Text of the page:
What is Expedited Removal and How Can I Avoid It?

What is Expedited Removal and How Can I Avoid It?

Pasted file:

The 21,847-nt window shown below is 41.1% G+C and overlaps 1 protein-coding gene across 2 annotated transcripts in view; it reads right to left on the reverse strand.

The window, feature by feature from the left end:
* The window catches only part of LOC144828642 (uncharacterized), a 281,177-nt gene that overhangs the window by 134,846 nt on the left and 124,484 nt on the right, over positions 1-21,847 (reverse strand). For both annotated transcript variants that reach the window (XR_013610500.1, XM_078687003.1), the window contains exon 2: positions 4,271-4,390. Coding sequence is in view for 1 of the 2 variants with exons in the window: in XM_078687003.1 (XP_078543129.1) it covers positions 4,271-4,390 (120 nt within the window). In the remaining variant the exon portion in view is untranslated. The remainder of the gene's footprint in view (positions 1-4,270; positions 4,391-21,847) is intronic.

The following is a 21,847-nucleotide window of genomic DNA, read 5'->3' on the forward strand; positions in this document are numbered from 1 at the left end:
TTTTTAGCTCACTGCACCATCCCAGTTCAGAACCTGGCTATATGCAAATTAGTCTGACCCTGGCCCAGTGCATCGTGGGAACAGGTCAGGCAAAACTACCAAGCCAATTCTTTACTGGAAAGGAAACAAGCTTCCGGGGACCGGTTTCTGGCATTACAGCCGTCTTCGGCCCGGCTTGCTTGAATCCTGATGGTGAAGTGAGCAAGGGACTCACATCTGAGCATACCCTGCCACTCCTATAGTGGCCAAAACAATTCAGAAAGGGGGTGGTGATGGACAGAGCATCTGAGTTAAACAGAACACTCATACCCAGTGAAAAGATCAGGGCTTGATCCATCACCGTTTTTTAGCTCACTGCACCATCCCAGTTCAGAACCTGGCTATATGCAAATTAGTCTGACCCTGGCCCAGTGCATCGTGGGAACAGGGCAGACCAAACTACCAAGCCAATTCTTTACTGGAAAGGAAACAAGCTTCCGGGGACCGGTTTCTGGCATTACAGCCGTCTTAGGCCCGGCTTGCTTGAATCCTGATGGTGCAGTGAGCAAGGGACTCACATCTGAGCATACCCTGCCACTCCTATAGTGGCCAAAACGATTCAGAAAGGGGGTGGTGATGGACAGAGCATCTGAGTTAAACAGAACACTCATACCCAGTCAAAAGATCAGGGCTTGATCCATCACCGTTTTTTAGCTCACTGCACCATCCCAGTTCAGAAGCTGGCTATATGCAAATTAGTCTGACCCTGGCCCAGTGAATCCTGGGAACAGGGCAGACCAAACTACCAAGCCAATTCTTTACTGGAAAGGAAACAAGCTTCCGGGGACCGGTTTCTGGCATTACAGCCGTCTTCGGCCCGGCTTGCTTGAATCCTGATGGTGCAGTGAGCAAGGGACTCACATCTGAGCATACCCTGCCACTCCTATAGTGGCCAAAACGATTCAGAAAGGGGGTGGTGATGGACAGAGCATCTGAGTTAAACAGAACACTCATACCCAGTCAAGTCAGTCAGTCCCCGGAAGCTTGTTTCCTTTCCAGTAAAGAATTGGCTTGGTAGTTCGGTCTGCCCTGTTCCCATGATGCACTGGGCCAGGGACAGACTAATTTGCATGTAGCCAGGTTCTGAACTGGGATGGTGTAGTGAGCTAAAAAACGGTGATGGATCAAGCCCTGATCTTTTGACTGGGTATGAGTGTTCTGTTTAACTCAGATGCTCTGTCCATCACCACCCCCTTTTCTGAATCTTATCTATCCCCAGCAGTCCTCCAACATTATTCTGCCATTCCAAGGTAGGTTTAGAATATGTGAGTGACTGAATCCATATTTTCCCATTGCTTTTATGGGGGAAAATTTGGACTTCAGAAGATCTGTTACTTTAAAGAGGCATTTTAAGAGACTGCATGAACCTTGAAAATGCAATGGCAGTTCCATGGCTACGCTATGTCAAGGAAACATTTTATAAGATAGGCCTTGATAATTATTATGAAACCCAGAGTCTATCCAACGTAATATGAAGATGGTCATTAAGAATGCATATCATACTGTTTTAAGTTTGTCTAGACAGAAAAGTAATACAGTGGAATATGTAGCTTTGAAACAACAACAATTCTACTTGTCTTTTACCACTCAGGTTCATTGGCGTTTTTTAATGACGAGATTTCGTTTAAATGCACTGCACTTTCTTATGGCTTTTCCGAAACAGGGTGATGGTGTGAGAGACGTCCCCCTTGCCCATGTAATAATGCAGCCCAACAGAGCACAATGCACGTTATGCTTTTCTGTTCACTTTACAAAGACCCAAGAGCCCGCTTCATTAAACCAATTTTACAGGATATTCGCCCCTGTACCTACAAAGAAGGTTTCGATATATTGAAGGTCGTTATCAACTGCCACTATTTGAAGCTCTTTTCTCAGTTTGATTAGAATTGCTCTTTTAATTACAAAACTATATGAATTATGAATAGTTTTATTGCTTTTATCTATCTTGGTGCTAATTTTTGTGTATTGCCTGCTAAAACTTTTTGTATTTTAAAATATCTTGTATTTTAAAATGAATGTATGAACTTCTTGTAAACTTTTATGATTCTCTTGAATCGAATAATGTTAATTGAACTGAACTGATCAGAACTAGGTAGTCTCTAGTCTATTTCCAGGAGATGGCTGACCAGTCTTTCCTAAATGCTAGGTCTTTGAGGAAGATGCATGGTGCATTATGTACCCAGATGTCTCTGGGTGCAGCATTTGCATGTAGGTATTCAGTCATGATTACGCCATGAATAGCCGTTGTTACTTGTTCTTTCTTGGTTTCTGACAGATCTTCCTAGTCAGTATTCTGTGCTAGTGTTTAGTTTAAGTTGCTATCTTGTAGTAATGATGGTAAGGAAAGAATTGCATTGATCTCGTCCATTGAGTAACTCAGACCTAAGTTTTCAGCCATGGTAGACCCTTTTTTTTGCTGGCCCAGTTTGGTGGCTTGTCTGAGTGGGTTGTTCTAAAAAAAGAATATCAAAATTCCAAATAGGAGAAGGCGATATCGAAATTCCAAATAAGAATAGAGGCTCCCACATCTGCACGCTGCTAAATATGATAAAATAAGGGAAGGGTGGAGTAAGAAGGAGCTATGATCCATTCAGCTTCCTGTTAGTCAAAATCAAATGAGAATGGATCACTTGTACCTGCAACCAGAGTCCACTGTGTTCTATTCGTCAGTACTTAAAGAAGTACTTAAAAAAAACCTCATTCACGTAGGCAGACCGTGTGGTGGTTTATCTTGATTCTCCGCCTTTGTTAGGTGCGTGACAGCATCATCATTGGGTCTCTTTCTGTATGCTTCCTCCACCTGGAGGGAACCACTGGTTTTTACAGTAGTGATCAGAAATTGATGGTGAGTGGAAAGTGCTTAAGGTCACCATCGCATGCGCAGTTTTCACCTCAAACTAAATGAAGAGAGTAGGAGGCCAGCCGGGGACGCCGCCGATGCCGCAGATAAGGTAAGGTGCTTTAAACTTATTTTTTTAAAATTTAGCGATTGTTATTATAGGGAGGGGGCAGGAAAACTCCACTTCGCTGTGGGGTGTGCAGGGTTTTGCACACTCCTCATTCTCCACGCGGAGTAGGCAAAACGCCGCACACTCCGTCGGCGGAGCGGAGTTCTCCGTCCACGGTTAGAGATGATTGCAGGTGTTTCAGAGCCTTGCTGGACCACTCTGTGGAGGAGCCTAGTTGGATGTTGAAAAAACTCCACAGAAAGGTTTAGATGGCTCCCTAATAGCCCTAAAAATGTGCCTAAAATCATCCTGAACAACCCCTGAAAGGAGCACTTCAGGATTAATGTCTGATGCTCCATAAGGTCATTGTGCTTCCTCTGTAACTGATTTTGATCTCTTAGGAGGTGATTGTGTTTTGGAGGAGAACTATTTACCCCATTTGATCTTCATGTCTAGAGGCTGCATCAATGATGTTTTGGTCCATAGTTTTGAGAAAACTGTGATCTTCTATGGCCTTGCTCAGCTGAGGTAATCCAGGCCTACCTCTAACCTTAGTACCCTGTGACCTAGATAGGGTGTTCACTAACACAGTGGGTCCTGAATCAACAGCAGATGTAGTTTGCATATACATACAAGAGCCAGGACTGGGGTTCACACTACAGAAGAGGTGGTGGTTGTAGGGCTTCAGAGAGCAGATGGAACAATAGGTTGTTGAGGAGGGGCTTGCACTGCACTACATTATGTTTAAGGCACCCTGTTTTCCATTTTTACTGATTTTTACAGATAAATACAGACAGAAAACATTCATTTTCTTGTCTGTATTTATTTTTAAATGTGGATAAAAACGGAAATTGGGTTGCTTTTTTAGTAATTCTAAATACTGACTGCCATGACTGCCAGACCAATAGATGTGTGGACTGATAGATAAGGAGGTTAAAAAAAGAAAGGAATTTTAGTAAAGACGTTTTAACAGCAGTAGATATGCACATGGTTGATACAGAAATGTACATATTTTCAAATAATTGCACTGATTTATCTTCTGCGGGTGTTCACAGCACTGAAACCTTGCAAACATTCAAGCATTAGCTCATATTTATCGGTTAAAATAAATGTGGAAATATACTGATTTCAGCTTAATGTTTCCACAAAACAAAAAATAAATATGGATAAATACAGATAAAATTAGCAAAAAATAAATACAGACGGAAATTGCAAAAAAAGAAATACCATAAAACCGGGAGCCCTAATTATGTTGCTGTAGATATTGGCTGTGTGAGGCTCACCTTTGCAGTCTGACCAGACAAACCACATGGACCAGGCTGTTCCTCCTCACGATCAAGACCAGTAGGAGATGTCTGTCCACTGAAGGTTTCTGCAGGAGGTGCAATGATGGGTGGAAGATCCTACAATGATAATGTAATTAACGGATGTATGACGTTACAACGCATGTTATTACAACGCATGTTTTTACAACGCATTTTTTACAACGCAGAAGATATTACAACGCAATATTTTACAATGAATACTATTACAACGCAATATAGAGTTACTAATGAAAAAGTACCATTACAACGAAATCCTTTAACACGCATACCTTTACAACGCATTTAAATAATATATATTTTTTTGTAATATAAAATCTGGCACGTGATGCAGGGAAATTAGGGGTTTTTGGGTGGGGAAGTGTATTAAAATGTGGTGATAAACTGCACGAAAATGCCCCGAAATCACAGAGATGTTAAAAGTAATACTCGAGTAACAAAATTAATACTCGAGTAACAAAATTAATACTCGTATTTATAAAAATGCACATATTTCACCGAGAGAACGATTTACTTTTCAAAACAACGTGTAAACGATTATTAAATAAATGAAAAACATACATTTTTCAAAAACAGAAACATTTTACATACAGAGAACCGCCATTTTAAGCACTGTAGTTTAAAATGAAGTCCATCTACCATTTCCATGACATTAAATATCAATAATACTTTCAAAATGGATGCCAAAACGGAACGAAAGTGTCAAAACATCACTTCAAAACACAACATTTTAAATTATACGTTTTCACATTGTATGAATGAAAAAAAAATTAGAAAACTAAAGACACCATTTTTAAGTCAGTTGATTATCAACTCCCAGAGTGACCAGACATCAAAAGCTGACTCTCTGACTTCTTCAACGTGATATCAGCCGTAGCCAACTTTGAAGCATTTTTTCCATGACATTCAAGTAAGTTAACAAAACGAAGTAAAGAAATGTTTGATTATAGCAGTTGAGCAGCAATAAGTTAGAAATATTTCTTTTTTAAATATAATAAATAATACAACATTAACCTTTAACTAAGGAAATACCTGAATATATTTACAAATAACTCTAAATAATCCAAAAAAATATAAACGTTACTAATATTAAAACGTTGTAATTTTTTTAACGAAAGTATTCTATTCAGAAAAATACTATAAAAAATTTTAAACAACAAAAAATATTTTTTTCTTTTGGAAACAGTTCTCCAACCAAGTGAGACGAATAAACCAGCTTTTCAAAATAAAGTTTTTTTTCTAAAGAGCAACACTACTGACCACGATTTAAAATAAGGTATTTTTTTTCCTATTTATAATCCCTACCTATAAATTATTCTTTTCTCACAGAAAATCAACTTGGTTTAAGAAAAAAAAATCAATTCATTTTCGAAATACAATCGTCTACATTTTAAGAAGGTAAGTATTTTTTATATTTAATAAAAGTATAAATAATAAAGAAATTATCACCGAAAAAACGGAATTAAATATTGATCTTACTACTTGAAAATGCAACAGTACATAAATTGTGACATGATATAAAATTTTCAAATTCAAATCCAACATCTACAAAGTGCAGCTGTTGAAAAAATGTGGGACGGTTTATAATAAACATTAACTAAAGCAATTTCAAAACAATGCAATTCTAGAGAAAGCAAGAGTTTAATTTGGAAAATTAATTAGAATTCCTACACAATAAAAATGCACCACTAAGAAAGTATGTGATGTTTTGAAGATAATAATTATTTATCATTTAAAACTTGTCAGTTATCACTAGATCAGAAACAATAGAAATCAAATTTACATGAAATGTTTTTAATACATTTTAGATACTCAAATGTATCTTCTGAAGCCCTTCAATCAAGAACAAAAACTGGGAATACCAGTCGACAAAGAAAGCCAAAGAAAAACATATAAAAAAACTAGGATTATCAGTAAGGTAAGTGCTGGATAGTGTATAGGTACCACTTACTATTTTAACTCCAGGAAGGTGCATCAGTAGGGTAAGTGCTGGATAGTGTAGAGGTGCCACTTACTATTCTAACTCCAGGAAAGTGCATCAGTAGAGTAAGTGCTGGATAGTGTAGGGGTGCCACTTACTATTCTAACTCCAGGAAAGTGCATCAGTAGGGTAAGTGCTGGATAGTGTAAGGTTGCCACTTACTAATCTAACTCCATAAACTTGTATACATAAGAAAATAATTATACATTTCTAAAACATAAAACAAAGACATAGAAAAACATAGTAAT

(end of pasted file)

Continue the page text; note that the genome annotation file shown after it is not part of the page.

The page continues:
Expedited removal is a procedure under federal immigration law that allows immigration officers to quickly deport certain immigrants from the U.S., including those who are undocumented or who have committed fraud or misrepresentation. Traditionally, immigration officials have used the expedited removal process to deport individuals who arrive at the U.S. border or who entered the U.S. without authorization and are detained within two weeks of entry and within 100 miles of either the Mexican or Canadian borders. Now, however, the Trump administration has ordered that immigration orders significantly expand the use of expedited removal. When an immigration officer decides to place you into the expedited removal process, you are not entitled to a regular court hearing before an immigration judge. Essentially, the immigration officer acts as both prosecutor and judge in a swift removal procedure that rarely allows an individual to gather evidence on his or her behalf or consult with a family member or attorney about his or options. As a result, expedited removal makes it much more likely that people will be erroneously deported, which can directly lead to injury or death. Furthermore, an increase in expedited removal may cause asylum-seekers to be deported rather than given a chance to apply for asylum. Perhaps most importantly, if you become subject to an expedited removal order, you may be unable to return to the U.S. for at least five years, and in some cases, for the rest of your life. While you are not entitled to due process protections when an immigration officer seeks to use the expedited removal process, you can try to avoid an expedited removal order by following these suggestions: ·Don’t admit or agree to an expedited removal order. You will not be able to challenge your removal once you return to your native country, and you risk being inadmissible to the U.S. forever. ·Stay calm and respectful, and always tell the truth. ·Be prepared to present supporting documents if you are trying to enter the U.S. as a visitor, such as a return airline ticket or bank account statement. ·Consider asking to withdraw your application for admission, which can avoid an expedited removal order. ·Do not refuse answer questions, remain silent, or tell lies to the immigration officer. ·Be careful about what you carry with you when you attempt to enter the U.S., because immigration officials can search anything that you have with you, including your cell phone and laptop computer. ·You will be asked to give a sworn statement of facts surrounding your situation. However, do not sign or initial the sworn statement until you have had the opportunity to read it or have it read to you. Everything in your statement should be true. As you fight for your rights while detained or during deportation proceedings, we are dedicated to providing you with the essential legal advice that you need in this situation. We are here to represent your interests before the immigration court and appeal any adverse decisions, if warranted. We devote all of our efforts to advocating on behalf of you and your family before the immigration court. Don’t hesitate to contact the Bay Area immigration lawyersof Landerholm Immigration, A.P.C., and set up your legal consultation today. We are here to help
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